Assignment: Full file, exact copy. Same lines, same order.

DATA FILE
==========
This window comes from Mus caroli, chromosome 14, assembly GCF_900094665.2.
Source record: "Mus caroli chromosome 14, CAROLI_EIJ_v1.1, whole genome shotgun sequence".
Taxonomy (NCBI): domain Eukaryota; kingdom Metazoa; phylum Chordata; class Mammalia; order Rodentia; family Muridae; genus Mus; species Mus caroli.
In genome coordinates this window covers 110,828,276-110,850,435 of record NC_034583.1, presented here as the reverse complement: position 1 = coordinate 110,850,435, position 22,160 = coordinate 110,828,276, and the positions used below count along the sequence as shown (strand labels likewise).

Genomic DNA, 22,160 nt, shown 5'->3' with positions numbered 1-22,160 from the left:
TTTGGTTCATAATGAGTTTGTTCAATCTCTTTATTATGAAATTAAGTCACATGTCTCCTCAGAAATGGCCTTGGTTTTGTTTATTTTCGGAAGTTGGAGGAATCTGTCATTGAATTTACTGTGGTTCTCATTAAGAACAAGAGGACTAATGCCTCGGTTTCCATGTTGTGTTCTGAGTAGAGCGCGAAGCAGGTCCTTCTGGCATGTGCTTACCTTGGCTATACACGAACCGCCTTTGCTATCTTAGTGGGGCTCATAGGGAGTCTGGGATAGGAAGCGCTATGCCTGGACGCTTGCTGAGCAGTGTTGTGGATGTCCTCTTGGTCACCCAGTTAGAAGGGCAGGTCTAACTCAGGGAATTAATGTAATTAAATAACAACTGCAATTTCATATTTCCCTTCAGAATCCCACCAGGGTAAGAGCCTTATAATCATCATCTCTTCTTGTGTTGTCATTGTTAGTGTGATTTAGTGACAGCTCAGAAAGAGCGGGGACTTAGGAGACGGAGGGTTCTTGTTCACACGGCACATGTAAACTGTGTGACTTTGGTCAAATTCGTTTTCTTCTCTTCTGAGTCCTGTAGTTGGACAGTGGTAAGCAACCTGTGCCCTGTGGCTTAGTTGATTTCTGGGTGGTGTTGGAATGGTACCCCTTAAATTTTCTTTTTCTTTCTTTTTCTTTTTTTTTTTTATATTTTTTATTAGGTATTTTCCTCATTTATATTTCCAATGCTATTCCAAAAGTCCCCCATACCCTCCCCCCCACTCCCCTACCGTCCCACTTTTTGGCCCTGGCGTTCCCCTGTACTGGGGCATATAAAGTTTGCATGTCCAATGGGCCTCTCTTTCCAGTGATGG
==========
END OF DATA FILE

This window comes from Mus caroli, chromosome 14, assembly GCF_900094665.2.
Source record: "Mus caroli chromosome 14, CAROLI_EIJ_v1.1, whole genome shotgun sequence".
Taxonomy (NCBI): domain Eukaryota; kingdom Metazoa; phylum Chordata; class Mammalia; order Rodentia; family Muridae; genus Mus; species Mus caroli.
In genome coordinates this window covers 110,828,276-110,850,435 of record NC_034583.1, presented here as the reverse complement: position 1 = coordinate 110,850,435, position 22,160 = coordinate 110,828,276, and the positions used below count along the sequence as shown (strand labels likewise).

Genomic DNA, 22,160 nt, shown 5'->3' with positions numbered 1-22,160 from the left:
TTTGGTTCATAATGAGTTTGTTCAATCTCTTTATTATGAAATTAAGTCACATGTCTCCTCAGAAATGGCCTTGGTTTTGTTTATTTTCGGAAGTTGGAGGAATCTGTCATTGAATTTACTGTGGTTCTCATTAAGAACAAGAGGACTAATGCCTCGGTTTCCATGTTGTGTTCTGAGTAGAGCGCGAAGCAGGTCCTTCTGGCATGTGCTTACCTTGGCTATACACGAACCGCCTTTGCTATCTTAGTGGGGCTCATAGGGAGTCTGGGATAGGAAGCGCTATGCCTGGACGCTTGCTGAGCAGTGTTGTGGATGTCCTCTTGGTCACCCAGTTAGAAGGGCAGGTCTAACTCAGGGAATTAATGTAATTAAATAACAACTGCAATTTCATATTTCCCTTCAGAATCCCACCAGGGTAAGAGCCTTATAATCATCATCTCTTCTTGTGTTGTCATTGTTAGTGTGATTTAGTGACAGCTCAGAAAGAGCGGGGACTTAGGAGACGGAGGGTTCTTGTTCACACGGCACATGTAAACTGTGTGACTTTGGTCAAATTCGTTTTCTTCTCTTCTGAGTCCTGTAGTTGGACAGTGGTAAGCAACCTGTGCCCTGTGGCTTAGTTGATTTCTGGGTGGTGTTGGAATGGTACCCCTTAAATTTTCTTTTTCTTTCTTTTTCTTTTTTTTTTTTATATTTTTTATTAGGTATTTTCCTCATTTATATTTCCAATGCTATTCCAAAAGTCCCCCATACCCTCCCCCCCACTCCCCTACCGTCCCACTTTTTGGCCCTGGCGTTCCCCTGTACTGGGGCATATAAAGTTTGCATGTCCAATGGGCCTCTCTTTCCAGTGATGG